A very odd thing is happening in e-business, according to a report released by the Economist Intelligence Unit (EIU) last week.
A survey of 327 international companies found that, while at many companies the IT departments did not fully understand business strategy, there were some exceptions.
The report said, "In many cases, a savvy and involved IT director is being asked to lead the e-business project."
What did these IT directors know about business that set them apart from those who were not so highly regarded? One key finding is that e-business leaders know that they are not simply trying to make the company's existing business more successful.
They know the Internet revolution creates entirely new business opportunities, such as moving into markets that were previously out of reach and extending a company's range of products and services.
To illustrate its point, the EIU has developed a three-stage model of e-business. Stage one, dubbed e-commerce, amounts to putting the marketing department on the Internet.
"For many, the Web is simply a platform to strengthen the brand or drive in-store sales. This effort aims to expand existing business by cross-selling and up-selling to customers and prospects," the researchers said.
Stage-one companies use the Web for sales, marketing, order-taking, delivery, payment, customer service and post-sales support.
Stage two is to put business processes online. This appeals particularly to companies that sell to business.
Stage-two companies use the Web to inform users and suppliers about inventory levels quickly. They use it to publish up-to-date product catalogues. They also use it to cut the cost of raw materials, components or contracted services, speed-up delivery and payments, cut inventory and improve sales forecasting, allow buyers to assemble and submit orders and make customers more knowledgeable about how products are made.
Stage three, described as value chain recreation, is rethinking the way the company works with suppliers and customers. The Web makes it easier to manage outsourced functions, making it possible to contract out core manufacturing and service delivery in the manner of Dell Computers.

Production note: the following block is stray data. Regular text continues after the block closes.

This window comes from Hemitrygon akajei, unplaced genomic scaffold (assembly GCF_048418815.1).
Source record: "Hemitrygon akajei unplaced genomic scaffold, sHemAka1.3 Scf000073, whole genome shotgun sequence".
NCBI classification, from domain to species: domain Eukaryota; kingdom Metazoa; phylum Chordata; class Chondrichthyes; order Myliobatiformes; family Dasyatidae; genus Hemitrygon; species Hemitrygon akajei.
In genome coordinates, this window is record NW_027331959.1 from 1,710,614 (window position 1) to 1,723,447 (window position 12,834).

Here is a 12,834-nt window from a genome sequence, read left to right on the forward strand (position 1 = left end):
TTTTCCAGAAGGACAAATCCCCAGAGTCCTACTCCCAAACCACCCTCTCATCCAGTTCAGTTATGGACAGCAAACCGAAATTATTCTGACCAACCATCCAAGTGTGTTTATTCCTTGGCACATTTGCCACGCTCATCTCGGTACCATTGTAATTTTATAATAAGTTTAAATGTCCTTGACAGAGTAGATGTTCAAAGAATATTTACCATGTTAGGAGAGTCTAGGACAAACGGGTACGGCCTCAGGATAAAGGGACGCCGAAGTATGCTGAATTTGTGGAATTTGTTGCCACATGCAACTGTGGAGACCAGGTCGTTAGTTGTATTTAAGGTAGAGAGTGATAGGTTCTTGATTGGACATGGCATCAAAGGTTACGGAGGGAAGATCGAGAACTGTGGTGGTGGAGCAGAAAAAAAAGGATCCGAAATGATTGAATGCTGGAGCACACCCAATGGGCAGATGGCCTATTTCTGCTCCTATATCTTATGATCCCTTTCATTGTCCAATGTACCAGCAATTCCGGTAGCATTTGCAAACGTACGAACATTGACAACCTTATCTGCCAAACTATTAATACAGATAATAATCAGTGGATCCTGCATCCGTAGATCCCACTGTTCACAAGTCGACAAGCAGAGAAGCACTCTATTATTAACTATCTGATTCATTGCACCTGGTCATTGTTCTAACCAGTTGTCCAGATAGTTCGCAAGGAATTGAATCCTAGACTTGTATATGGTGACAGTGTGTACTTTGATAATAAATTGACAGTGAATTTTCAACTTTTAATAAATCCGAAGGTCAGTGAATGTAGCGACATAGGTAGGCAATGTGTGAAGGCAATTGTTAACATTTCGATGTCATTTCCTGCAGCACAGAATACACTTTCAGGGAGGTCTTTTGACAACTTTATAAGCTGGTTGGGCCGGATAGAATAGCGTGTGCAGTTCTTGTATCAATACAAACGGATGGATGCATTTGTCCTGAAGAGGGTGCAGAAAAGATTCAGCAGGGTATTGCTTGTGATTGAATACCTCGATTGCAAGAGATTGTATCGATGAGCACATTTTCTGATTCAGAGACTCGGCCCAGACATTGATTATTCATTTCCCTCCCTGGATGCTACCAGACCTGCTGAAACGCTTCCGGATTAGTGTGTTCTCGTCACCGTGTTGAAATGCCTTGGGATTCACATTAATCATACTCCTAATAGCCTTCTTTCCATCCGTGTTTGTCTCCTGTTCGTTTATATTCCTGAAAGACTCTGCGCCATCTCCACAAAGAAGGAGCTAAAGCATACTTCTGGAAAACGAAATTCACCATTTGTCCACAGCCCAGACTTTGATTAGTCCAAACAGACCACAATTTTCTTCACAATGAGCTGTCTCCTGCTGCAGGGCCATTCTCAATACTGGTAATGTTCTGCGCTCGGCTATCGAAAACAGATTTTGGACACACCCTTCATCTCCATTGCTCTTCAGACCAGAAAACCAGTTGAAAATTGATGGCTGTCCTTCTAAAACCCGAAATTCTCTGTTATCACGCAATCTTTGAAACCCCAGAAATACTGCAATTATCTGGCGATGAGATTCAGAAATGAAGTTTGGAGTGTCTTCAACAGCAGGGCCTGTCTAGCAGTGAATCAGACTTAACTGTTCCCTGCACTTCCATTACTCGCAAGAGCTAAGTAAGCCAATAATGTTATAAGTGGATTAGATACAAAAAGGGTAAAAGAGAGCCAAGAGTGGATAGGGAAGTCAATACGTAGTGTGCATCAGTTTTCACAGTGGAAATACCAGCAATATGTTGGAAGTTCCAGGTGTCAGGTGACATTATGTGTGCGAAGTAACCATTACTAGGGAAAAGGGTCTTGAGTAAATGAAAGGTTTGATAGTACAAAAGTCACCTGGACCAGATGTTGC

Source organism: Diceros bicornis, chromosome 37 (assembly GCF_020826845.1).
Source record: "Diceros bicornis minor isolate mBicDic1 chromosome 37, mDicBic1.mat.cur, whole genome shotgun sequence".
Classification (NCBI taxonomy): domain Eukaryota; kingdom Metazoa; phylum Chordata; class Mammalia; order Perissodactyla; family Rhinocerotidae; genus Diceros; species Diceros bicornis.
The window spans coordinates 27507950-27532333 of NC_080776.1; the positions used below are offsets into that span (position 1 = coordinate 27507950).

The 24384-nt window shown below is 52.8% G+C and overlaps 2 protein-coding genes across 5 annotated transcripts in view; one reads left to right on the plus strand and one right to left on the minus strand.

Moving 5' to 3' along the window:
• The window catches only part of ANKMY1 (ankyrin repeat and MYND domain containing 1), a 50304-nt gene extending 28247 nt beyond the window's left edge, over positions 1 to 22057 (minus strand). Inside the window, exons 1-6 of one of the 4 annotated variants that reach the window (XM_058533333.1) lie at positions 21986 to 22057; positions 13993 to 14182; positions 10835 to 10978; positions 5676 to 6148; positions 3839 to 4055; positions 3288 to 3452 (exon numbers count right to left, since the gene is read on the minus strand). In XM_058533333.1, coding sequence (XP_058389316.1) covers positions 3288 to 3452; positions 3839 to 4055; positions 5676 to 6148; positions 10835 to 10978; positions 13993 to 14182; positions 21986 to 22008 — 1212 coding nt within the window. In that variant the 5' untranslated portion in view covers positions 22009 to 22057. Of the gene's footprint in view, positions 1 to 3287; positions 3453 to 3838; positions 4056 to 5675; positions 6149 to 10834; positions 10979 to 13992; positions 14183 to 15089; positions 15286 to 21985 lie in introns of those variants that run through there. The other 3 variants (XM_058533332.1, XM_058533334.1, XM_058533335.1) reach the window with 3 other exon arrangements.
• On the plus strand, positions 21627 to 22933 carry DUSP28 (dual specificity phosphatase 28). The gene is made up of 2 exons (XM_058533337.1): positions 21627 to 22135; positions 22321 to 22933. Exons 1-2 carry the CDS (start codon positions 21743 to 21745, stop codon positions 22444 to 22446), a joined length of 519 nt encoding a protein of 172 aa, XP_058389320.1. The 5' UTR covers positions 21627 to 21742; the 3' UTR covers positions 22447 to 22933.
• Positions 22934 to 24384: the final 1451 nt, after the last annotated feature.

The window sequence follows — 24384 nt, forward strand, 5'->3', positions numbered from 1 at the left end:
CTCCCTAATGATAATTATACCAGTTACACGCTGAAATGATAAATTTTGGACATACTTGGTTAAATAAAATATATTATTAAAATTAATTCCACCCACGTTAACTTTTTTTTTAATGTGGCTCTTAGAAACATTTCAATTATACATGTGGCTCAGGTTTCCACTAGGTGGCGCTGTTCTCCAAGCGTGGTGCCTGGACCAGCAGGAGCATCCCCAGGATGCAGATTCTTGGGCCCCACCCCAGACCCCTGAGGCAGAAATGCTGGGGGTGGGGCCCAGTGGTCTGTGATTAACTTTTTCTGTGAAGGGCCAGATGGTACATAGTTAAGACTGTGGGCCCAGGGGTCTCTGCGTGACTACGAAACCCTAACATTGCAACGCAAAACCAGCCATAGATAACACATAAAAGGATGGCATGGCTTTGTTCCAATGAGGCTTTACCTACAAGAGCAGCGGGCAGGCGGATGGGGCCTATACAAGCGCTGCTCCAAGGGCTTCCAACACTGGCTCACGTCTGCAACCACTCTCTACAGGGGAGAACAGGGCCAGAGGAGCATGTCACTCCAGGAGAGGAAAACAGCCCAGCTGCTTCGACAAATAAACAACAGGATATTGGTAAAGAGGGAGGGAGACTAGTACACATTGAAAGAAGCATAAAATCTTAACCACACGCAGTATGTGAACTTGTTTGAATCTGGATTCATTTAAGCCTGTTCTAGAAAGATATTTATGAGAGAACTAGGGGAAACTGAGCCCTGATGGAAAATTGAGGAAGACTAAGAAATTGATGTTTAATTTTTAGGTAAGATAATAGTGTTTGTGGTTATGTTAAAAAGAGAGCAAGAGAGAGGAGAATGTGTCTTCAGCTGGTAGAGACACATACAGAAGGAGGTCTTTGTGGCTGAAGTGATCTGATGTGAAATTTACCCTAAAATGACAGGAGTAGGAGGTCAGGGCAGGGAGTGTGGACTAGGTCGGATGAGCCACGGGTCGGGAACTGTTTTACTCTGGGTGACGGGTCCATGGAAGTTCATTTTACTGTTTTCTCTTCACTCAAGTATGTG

The Internet makes it easier to take on more functions for the customer, in the way that FedEx in the US has gone from providing transport services to providing warehousing and inventory management for some customers.
If IT managers are not getting the right e-business experience at their employers, they can always jump ship. So which companies should IT directors work for if they want to go beyond e-commerce and business-to-business e-commerce into business transformation?
One answer is to work for computer services firms because they are most likely to expect to change their business in the next two years and to avoid manufacturing companies because they are least likely to expect to change.
Another more sophisticated answer is to use a checklist of factors that distinguish innovators and early adopters from slow movers. The EIU found that fast-moving companies have a number of traits in common.
Fast movers are more likely than slow movers to expect to generate more than 20% of their sales over the Web in three years.
They plan to use the Web to enter new markets. They are also more likely to use speed of product development; increase in market share; and cross-sales to current customers as yardsticks for measuring the value of e-business investment.
Fast movers also acquire people with specialist e-business skills, use supply-chain excellence as a competitive weapon, and integrate information flows to make their customers more productive.
Another factor to look for, or to create, in your employer is a recognition that Web-enabling an organisation means changing the way it works.
The authors emphasise that change requires strong leadership from the top but senior executives do not understand the issues. They need to have a mentor to teach them about the Internet.
There also needs to be an understanding that systems development should be done in months if not weeks, not years. The increasing use of middleware makes this possible, the report said.
One useful practice that requires no technical knowledge also emerged at some successful firms. This was the promotion of goal-sharing or cross-functional partnerships, which in practice means getting buy-in from sales staff at the existing business.
For instance, at zoom.co.uk - the e-business arm of the company that owns clothes retailers Burton and Top Shop - retail sales staff get commission for online sales made by customers living in their catchment area, leading them to recommend the Web site.
Another success factor is that Web-savvy companies regard their e-business plan as a form of research and development whose costs should be written off over years rather than as an immediate expense.
Successful e-businesses regard the cost of not taking e-business seriously as too high, a view that can be recommended to IT directors when considering their careers.
E-business Transformation by the Economist Intelligence Unit is available on 020-7830 1007, priced £425.